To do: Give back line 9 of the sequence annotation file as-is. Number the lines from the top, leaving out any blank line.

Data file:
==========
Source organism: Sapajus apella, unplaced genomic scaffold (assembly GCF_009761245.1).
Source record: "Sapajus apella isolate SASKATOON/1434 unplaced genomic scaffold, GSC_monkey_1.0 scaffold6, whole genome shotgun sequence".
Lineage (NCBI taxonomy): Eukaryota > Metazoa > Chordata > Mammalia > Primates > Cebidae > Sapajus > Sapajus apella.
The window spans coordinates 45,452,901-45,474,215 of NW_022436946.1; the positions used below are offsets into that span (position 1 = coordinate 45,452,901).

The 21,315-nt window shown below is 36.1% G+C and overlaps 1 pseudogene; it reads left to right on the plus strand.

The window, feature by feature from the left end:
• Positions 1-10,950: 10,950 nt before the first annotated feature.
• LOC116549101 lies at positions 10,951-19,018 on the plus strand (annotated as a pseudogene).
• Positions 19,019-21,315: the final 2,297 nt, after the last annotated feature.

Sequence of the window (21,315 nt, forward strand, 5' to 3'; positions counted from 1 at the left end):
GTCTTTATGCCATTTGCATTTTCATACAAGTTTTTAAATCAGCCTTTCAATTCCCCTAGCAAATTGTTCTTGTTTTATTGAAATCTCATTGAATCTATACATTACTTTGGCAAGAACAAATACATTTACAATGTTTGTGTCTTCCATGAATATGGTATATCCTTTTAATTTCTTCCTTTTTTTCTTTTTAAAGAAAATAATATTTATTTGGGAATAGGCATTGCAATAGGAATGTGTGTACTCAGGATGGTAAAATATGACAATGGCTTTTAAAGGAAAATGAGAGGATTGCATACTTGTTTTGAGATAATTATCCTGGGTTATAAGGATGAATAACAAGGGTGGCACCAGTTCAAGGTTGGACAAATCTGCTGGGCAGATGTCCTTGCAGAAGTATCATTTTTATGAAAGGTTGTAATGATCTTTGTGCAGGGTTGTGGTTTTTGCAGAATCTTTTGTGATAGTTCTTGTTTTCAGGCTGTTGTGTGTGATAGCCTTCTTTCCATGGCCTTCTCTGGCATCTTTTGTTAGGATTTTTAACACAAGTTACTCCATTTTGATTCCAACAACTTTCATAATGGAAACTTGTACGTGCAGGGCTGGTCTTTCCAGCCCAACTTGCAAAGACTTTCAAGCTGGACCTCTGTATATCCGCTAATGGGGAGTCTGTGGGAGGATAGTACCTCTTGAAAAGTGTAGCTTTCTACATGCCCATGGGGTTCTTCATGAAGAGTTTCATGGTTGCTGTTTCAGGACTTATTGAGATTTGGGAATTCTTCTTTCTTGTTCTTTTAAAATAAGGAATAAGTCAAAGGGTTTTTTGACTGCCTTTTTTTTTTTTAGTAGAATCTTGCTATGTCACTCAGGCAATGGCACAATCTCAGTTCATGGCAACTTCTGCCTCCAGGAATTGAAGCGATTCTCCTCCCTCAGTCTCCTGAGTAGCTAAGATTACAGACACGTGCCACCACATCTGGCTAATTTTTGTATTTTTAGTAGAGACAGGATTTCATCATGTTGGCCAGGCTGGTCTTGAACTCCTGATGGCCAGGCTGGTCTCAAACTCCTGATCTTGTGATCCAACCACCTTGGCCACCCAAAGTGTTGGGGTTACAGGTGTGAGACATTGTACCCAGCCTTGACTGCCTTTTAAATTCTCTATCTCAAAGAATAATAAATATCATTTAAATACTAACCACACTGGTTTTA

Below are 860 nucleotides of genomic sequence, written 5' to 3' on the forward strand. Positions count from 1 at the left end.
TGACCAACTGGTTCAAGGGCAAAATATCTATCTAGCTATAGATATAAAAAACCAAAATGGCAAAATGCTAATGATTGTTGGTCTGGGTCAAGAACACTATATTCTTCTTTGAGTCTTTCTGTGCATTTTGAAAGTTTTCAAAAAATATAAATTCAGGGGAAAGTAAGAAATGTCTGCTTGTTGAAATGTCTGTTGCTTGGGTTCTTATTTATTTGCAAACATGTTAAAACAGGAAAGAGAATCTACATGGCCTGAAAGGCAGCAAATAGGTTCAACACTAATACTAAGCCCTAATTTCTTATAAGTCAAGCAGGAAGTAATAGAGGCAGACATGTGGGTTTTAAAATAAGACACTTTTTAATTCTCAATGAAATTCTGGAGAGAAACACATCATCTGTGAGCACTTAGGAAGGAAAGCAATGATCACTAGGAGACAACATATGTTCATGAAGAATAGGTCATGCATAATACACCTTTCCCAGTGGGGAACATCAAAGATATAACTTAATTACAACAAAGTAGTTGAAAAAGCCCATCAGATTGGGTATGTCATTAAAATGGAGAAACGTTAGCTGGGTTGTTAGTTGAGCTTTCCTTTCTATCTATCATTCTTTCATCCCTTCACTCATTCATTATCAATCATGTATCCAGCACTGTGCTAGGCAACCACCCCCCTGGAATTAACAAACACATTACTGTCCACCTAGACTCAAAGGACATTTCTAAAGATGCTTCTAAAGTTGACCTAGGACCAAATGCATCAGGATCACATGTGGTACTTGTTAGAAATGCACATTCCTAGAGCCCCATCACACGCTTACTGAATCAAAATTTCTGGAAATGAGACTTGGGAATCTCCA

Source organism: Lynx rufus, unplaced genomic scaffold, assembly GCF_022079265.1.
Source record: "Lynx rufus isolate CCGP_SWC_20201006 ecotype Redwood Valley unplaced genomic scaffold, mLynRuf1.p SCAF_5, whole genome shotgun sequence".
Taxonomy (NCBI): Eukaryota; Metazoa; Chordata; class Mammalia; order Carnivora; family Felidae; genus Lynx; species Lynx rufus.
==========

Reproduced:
• Positions 19,019-21,315: the final 2,297 nt, after the last annotated feature.